Initiative for TDMS and PIASCY(UNITY)

With nearly 56 percent of the population under the age of 18 and an HIV/AIDS pandemic and conflict that has left nearly 2 million children orphaned, Uganda faces significant challenges to achieving universal primary education. In conflict-affected areas, instability makes it difficult for children to attend school and for teachers to provide quality education. In other areas of the country, schools are overcrowded and the quality of education is poor.

Supporting the Ministry of Education and Sports, Creative implemented the Ugandan Initiative for Teacher Development and Management System and the U.S. Presidential Initiative on AIDS Strategy for Communication to Youth, or UNITY. The program was part of the USAID-funded Basic Education/Linkages to Education and Health initiative.

The program had four aims: to improve teacher professional development; expand implementation of Presidential Initiative on AIDS Strategy for Communication to Youth; increase parental and community participation in education; and implement the government’s education policy agenda.

Through the program, more than 300,000 guides for addressing HIV/AIDS stigmatization and discrimination were distributed to teachers in 13,248 primary schools and another 300,000 copies were distributed to 3,256 secondary school. The program also supported health education and training for teachers. Through school management committees, parents, teachers and community members took an active role in improving school quality.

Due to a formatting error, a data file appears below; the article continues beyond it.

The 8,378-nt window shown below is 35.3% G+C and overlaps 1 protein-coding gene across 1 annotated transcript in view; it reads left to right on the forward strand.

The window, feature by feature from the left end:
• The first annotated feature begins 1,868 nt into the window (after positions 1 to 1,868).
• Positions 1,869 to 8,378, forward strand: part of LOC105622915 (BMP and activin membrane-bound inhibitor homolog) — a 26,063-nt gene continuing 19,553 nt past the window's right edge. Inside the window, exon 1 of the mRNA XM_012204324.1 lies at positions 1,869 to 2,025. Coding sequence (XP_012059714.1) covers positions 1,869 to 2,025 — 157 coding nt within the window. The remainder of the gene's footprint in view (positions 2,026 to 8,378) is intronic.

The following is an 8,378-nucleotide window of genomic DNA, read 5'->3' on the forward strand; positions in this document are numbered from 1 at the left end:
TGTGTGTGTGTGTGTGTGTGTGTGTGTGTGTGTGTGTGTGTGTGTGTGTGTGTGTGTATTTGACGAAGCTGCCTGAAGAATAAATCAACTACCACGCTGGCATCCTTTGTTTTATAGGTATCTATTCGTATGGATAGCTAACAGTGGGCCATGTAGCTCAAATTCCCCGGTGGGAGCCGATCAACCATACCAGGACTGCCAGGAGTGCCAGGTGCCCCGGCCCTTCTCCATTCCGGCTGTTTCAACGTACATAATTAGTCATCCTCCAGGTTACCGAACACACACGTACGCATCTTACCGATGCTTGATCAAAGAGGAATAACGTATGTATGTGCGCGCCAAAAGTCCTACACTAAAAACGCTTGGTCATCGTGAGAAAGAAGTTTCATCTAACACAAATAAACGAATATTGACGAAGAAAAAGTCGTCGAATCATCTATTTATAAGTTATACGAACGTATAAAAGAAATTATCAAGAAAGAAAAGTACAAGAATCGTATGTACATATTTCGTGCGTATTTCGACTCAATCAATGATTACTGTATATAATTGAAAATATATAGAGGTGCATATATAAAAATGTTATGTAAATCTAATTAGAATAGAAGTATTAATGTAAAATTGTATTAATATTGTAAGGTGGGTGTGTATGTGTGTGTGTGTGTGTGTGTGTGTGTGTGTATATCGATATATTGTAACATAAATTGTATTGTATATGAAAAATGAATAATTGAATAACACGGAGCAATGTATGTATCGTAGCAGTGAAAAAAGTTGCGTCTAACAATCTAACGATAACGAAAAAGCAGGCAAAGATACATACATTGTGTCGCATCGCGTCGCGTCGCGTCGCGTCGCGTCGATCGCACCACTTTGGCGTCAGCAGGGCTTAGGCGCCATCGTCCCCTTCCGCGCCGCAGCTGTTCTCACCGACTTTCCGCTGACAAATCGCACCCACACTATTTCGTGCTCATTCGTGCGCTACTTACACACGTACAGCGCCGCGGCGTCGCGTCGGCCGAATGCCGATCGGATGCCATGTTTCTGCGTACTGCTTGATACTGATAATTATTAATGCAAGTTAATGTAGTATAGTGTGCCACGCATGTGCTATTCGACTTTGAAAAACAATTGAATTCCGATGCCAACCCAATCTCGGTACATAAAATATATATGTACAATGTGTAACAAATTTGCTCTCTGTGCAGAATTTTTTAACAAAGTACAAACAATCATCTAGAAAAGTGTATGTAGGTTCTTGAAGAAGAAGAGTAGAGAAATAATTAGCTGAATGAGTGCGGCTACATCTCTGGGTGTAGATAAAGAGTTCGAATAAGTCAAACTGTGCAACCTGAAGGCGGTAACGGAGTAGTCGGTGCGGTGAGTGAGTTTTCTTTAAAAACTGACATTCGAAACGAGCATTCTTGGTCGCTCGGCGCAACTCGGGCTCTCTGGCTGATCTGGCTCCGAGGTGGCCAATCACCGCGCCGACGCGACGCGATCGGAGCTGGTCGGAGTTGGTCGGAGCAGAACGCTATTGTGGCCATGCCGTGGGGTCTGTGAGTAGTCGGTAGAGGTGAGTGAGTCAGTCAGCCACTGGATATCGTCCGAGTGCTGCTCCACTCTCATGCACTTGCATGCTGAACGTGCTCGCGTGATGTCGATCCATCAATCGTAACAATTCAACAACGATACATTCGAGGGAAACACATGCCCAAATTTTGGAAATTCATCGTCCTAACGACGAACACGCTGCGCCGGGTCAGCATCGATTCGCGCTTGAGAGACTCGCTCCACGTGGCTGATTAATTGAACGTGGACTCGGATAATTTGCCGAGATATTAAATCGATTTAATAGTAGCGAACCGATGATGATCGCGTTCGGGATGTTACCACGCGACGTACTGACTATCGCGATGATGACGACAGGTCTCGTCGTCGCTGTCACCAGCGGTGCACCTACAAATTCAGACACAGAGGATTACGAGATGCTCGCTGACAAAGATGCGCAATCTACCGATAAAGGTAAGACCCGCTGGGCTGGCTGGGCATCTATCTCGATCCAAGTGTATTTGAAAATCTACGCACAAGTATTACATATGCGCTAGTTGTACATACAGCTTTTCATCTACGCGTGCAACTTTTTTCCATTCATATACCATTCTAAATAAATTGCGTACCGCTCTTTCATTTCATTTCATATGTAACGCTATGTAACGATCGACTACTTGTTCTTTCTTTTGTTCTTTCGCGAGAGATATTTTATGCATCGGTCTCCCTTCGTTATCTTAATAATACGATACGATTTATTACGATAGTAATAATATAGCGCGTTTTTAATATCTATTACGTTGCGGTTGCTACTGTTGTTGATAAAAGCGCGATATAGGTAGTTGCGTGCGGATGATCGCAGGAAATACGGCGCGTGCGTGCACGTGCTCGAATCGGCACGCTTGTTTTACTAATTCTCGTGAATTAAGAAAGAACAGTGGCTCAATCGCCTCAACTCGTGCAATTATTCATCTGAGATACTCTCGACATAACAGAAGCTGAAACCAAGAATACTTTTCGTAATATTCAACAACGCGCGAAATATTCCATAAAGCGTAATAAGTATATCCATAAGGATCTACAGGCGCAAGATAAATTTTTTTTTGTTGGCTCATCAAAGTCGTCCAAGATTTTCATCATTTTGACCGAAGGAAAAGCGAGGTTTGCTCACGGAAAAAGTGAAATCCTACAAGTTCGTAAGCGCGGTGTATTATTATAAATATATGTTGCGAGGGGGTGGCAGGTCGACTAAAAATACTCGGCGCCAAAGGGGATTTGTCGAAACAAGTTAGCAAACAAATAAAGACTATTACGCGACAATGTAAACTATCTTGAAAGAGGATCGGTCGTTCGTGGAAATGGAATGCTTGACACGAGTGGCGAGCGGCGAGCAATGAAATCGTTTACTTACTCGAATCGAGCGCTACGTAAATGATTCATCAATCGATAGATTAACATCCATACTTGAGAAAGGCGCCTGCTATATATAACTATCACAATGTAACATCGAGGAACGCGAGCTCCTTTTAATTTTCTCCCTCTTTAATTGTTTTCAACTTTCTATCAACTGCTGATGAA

In conflict-affected Northern Uganda, UNITY launched the Revitalization of Education Participation and Learning in Conflict Areas program. This initiative reached parents, teachers, school administrators and students who had suffered through war by providing counseling and psychosocial support, peace education, leadership and performing arts programs girls’ education opportunities.

The UNITY program worked with the Ministry of Sports and Education to develop a new and improved system for teacher recruitment and training and a national curriculum based around teaching children in their local languages. More than 230,000 reader books in eleven local languages were distributed to more than 219.000 schools. The new local-language curriculum raised literacy and math skills and moved Uganda further along in its goal to provide quality universal primary education to its children by 2015.


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